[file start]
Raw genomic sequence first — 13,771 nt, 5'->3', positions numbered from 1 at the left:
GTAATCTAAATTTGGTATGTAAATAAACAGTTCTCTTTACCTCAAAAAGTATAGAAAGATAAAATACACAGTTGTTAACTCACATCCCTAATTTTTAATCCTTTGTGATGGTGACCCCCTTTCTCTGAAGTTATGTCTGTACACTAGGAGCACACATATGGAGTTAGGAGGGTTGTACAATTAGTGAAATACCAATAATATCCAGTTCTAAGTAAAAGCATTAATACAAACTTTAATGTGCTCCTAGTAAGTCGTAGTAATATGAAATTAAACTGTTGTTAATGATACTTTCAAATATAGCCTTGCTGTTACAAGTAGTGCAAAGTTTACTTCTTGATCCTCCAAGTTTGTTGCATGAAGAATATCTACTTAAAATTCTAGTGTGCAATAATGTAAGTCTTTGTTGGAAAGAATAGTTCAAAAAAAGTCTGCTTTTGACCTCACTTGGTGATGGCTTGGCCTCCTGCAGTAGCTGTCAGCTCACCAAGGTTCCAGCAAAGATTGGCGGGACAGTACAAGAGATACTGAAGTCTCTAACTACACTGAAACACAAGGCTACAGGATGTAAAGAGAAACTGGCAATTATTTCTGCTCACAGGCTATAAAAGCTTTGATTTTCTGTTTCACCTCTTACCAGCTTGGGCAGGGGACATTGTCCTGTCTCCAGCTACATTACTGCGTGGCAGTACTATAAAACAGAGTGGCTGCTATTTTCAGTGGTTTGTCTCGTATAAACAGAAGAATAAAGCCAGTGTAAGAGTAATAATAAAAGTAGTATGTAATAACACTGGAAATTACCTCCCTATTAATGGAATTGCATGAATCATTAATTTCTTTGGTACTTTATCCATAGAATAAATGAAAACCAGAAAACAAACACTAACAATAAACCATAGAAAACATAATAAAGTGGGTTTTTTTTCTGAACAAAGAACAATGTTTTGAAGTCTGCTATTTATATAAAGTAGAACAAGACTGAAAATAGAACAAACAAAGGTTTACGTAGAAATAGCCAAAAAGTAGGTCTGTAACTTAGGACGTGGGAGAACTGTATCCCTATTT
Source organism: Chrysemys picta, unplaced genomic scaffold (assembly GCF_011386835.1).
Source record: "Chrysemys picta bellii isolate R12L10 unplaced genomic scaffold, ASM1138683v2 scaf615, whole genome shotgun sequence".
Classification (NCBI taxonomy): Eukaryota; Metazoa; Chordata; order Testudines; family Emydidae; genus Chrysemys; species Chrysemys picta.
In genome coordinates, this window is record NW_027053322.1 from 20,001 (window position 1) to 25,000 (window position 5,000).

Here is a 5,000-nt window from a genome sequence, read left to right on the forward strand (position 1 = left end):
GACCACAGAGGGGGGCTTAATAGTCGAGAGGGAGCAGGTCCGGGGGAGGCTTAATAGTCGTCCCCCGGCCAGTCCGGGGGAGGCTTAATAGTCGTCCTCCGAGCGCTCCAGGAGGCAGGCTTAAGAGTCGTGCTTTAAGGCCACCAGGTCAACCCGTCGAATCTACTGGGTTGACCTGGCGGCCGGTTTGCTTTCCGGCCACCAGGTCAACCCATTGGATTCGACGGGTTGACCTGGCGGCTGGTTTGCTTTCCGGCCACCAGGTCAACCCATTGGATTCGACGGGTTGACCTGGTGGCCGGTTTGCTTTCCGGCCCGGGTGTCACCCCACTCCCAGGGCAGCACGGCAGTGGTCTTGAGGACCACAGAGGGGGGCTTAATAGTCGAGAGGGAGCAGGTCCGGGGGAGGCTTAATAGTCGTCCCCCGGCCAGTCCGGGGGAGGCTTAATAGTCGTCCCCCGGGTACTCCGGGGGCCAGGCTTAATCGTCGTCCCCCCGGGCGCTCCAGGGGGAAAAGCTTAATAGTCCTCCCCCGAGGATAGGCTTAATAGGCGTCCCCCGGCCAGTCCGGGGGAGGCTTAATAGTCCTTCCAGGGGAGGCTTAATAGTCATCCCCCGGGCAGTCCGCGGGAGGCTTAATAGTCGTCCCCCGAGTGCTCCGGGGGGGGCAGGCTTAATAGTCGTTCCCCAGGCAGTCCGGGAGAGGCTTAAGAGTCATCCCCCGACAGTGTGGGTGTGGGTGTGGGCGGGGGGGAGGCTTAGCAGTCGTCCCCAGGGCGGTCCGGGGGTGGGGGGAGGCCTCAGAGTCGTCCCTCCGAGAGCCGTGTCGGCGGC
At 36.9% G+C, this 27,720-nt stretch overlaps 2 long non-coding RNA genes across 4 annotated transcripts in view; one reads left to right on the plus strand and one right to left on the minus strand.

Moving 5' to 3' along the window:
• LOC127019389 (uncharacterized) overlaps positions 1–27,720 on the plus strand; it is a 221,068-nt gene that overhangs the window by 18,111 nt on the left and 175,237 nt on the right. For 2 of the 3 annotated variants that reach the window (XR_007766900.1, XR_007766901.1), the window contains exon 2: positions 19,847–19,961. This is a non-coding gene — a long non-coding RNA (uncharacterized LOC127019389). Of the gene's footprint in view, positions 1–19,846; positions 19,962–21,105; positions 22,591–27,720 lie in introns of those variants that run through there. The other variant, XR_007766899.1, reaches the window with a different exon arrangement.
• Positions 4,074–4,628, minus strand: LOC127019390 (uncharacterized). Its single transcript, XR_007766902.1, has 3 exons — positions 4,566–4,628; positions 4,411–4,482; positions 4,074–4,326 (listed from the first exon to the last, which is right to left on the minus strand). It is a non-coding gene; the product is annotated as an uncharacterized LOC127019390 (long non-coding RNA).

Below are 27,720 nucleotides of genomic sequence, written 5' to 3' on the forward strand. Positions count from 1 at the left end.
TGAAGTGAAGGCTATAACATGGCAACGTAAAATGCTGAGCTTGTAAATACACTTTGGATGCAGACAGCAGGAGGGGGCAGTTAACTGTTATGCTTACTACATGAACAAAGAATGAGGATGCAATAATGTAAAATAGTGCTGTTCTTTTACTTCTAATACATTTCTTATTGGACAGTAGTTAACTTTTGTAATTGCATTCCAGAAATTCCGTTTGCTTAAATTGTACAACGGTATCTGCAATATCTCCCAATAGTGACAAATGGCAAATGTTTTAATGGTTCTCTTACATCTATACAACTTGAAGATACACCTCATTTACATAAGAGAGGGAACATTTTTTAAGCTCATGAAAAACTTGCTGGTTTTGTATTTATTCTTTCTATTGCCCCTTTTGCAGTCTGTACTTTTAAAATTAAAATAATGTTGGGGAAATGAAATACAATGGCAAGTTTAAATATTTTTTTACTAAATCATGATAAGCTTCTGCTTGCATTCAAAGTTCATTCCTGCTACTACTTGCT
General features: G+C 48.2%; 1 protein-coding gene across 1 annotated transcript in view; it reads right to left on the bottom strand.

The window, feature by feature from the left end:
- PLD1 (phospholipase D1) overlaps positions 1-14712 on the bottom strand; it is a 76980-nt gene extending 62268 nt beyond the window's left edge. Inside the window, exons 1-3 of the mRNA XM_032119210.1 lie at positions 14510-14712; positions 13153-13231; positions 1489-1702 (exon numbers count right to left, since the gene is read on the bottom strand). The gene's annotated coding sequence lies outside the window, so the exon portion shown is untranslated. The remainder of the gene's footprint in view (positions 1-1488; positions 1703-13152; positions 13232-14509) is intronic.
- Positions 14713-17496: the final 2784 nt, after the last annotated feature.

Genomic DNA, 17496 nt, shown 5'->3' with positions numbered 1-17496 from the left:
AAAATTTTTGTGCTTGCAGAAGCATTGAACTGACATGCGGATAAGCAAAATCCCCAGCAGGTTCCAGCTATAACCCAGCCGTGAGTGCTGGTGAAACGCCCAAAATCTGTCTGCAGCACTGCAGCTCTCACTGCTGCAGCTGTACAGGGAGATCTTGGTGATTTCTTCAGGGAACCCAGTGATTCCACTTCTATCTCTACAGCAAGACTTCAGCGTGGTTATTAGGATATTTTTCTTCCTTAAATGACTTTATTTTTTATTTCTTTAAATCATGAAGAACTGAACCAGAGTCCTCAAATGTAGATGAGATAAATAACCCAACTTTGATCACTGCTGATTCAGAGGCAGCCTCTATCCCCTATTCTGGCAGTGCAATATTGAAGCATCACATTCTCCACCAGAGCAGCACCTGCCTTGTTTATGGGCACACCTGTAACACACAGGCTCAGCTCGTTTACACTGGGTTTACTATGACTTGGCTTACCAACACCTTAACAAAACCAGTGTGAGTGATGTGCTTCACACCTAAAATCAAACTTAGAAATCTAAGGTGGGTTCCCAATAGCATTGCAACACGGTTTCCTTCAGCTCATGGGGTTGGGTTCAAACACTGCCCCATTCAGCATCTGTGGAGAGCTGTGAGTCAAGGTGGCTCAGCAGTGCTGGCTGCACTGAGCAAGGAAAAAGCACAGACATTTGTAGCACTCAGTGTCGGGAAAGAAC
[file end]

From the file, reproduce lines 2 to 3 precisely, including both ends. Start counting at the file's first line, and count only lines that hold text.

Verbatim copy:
GTAATCTAAATTTGGTATGTAAATAAACAGTTCTCTTTACCTCAAAAAGTATAGAAAGATAAAATACACAGTTGTTAACTCACATCCCTAATTTTTAATCCTTTGTGATGGTGACCCCCTTTCTCTGAAGTTATGTCTGTACACTAGGAGCACACATATGGAGTTAGGAGGGTTGTACAATTAGTGAAATACCAATAATATCCAGTTCTAAGTAAAAGCATTAATACAAACTTTAATGTGCTCCTAGTAAGTCGTAGTAATATGAAATTAAACTGTTGTTAATGATACTTTCAAATATAGCCTTGCTGTTACAAGTAGTGCAAAGTTTACTTCTTGATCCTCCAAGTTTGTTGCATGAAGAATATCTACTTAAAATTCTAGTGTGCAATAATGTAAGTCTTTGTTGGAAAGAATAGTTCAAAAAAAGTCTGCTTTTGACCTCACTTGGTGATGGCTTGGCCTCCTGCAGTAGCTGTCAGCTCACCAAGGTTCCAGCAAAGATTGGCGGGACAGTACAAGAGATACTGAAGTCTCTAACTACACTGAAACACAAGGCTACAGGATGTAAAGAGAAACTGGCAATTATTTCTGCTCACAGGCTATAAAAGCTTTGATTTTCTGTTTCACCTCTTACCAGCTTGGGCAGGGGACATTGTCCTGTCTCCAGCTACATTACTGCGTGGCAGTACTATAAAACAGAGTGGCTGCTATTTTCAGTGGTTTGTCTCGTATAAACAGAAGAATAAAGCCAGTGTAAGAGTAATAATAAAAGTAGTATGTAATAACACTGGAAATTACCTCCCTATTAATGGAATTGCATGAATCATTAATTTCTTTGGTACTTTATCCATAGAATAAATGAAAACCAGAAAACAAACACTAACAATAAACCATAGAAAACATAATAAAGTGGGTTTTTTTTCTGAACAAAGAACAATGTTTTGAAGTCTGCTATTTATATAAAGTAGAACAAGACTGAAAATAGAACAAACAAAGGTTTACGTAGAAATAGCCAAAAAGTAGGTCTGTAACTTAGGACGTGGGAGAACTGTATCCCTATTT
Source organism: Chrysemys picta, unplaced genomic scaffold (assembly GCF_011386835.1).